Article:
Kim Dotcom's legal bid to bring former US President Obama before court over his 2012 arrest has been thrown out.
Justice Venning said there was little chance of Mr Obama ditching his busy schedule during his brief time in New Zealand to visit the court.
According to court papers, Mr Dotcom filed papers asking for an order of examination during his NZ trip, or for a letter to be sent requesting he give evidence to a judge in the US.
The papers were filed on March 19, two days before Obama arrived in New Zealand on a three-day trip around the country.
This is despite Mr Dotcom tweeting about the visit on February 21, something which was brought up in court.
Mr Dotcom wanted to hear from Mr Obama over his arrest in 2012, which he says was politically motivated and part of an attempt to curry favour with big Hollywood studios.
The High Court met over the filing, but dismissed all submissions - citing the short timeframe of the filing and the belief that Mr Obama would be unable to provide relative evidence.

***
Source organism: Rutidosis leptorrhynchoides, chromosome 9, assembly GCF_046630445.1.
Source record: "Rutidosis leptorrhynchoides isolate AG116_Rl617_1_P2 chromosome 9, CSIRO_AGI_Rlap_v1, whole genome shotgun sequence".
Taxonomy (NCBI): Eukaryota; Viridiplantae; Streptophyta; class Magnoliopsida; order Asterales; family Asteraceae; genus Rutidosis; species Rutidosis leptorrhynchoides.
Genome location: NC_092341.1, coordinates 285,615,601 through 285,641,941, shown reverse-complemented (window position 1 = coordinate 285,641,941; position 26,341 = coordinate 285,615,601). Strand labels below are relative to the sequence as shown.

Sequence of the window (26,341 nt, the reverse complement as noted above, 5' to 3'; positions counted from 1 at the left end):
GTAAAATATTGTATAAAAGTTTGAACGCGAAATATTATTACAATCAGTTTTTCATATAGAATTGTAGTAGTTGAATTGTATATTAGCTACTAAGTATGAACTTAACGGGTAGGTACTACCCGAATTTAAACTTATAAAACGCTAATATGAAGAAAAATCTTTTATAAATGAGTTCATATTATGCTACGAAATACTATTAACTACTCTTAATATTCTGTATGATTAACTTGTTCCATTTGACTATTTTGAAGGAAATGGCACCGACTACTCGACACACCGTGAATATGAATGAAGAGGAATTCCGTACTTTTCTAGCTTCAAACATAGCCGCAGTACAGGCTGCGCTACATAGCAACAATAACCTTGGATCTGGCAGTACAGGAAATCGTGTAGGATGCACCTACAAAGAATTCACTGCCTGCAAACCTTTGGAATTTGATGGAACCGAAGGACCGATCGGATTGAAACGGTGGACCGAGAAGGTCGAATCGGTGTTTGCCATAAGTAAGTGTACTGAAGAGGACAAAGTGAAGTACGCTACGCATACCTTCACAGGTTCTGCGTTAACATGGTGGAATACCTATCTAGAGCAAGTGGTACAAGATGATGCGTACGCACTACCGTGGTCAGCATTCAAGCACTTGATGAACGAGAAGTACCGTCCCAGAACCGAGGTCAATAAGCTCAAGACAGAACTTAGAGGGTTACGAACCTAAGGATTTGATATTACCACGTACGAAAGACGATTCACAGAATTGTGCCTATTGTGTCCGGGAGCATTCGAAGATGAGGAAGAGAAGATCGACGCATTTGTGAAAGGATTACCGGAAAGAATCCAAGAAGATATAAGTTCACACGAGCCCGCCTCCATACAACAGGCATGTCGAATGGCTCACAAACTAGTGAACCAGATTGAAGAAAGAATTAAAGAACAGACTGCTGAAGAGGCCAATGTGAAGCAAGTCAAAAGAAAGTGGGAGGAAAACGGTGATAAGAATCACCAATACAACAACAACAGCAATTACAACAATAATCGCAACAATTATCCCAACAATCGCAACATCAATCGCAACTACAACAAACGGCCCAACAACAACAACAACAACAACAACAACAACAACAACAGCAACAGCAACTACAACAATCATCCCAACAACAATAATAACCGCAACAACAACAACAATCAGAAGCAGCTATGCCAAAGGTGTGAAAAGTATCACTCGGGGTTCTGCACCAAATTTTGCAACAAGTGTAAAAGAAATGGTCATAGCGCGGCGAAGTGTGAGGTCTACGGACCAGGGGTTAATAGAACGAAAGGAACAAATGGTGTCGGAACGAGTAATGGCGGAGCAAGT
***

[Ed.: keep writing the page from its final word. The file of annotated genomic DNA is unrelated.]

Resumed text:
One of the lawyers for the Crown also argued Mr Obama could not be called on due to a provision in the Evidence Act 2006, which states that a foreign country's head of state cannot be compelled to give evidence.
Justice Venning agreed, saying that while Mr Obama is no longer a head of state, the request pertains to actions taken while he was.
Mr Dotcom tweeted his reaction to the verdict, saying he was disappointed but would keep fighting.
"The judgement is no surprise and we'll get the opportunity to question Obama sooner or later," he wrote.